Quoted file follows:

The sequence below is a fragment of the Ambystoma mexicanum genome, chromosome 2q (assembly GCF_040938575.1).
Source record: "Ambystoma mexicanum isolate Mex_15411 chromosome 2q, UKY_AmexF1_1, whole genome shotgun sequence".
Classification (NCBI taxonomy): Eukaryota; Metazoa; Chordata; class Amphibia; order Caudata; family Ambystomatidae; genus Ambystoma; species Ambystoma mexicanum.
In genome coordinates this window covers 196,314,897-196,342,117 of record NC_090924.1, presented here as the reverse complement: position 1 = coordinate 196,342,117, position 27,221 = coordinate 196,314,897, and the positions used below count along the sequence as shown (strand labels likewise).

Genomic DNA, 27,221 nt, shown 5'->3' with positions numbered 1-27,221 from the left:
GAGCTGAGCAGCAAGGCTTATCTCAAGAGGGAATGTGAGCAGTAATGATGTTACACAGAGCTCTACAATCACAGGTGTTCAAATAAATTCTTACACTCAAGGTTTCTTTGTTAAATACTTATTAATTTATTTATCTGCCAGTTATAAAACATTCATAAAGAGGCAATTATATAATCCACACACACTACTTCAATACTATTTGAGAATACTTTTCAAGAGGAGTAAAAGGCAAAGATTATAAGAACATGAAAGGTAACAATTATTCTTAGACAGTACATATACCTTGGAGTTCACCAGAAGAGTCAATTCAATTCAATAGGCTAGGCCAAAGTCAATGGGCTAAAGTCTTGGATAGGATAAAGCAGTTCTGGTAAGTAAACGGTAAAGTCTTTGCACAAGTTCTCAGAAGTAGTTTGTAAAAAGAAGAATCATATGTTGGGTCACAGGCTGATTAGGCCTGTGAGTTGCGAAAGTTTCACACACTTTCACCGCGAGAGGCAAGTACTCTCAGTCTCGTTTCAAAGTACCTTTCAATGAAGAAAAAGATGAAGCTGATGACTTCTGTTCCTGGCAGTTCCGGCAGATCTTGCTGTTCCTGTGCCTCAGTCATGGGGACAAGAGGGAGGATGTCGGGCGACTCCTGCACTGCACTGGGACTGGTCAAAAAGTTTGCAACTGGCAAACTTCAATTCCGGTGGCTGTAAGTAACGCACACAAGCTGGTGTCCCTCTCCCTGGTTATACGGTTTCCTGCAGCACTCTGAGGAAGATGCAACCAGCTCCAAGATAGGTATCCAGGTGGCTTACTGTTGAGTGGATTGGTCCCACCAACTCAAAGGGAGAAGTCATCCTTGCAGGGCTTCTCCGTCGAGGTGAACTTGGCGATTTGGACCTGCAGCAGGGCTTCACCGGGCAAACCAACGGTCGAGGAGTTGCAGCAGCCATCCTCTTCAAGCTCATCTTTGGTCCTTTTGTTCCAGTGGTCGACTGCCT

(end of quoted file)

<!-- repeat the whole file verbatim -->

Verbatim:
The sequence below is a fragment of the Ambystoma mexicanum genome, chromosome 2q (assembly GCF_040938575.1).
Source record: "Ambystoma mexicanum isolate Mex_15411 chromosome 2q, UKY_AmexF1_1, whole genome shotgun sequence".
Classification (NCBI taxonomy): Eukaryota; Metazoa; Chordata; class Amphibia; order Caudata; family Ambystomatidae; genus Ambystoma; species Ambystoma mexicanum.
In genome coordinates this window covers 196,314,897-196,342,117 of record NC_090924.1, presented here as the reverse complement: position 1 = coordinate 196,342,117, position 27,221 = coordinate 196,314,897, and the positions used below count along the sequence as shown (strand labels likewise).

Genomic DNA, 27,221 nt, shown 5'->3' with positions numbered 1-27,221 from the left:
GAGCTGAGCAGCAAGGCTTATCTCAAGAGGGAATGTGAGCAGTAATGATGTTACACAGAGCTCTACAATCACAGGTGTTCAAATAAATTCTTACACTCAAGGTTTCTTTGTTAAATACTTATTAATTTATTTATCTGCCAGTTATAAAACATTCATAAAGAGGCAATTATATAATCCACACACACTACTTCAATACTATTTGAGAATACTTTTCAAGAGGAGTAAAAGGCAAAGATTATAAGAACATGAAAGGTAACAATTATTCTTAGACAGTACATATACCTTGGAGTTCACCAGAAGAGTCAATTCAATTCAATAGGCTAGGCCAAAGTCAATGGGCTAAAGTCTTGGATAGGATAAAGCAGTTCTGGTAAGTAAACGGTAAAGTCTTTGCACAAGTTCTCAGAAGTAGTTTGTAAAAAGAAGAATCATATGTTGGGTCACAGGCTGATTAGGCCTGTGAGTTGCGAAAGTTTCACACACTTTCACCGCGAGAGGCAAGTACTCTCAGTCTCGTTTCAAAGTACCTTTCAATGAAGAAAAAGATGAAGCTGATGACTTCTGTTCCTGGCAGTTCCGGCAGATCTTGCTGTTCCTGTGCCTCAGTCATGGGGACAAGAGGGAGGATGTCGGGCGACTCCTGCACTGCACTGGGACTGGTCAAAAAGTTTGCAACTGGCAAACTTCAATTCCGGTGGCTGTAAGTAACGCACACAAGCTGGTGTCCCTCTCCCTGGTTATACGGTTTCCTGCAGCACTCTGAGGAAGATGCAACCAGCTCCAAGATAGGTATCCAGGTGGCTTACTGTTGAGTGGATTGGTCCCACCAACTCAAAGGGAGAAGTCATCCTTGCAGGGCTTCTCCGTCGAGGTGAACTTGGCGATTTGGACCTGCAGCAGGGCTTCACCGGGCAAACCAACGGTCGAGGAGTTGCAGCAGCCATCCTCTTCAAGCTCATCTTTGGTCCTTTTGTTCCAGTGGTCGACTGCCT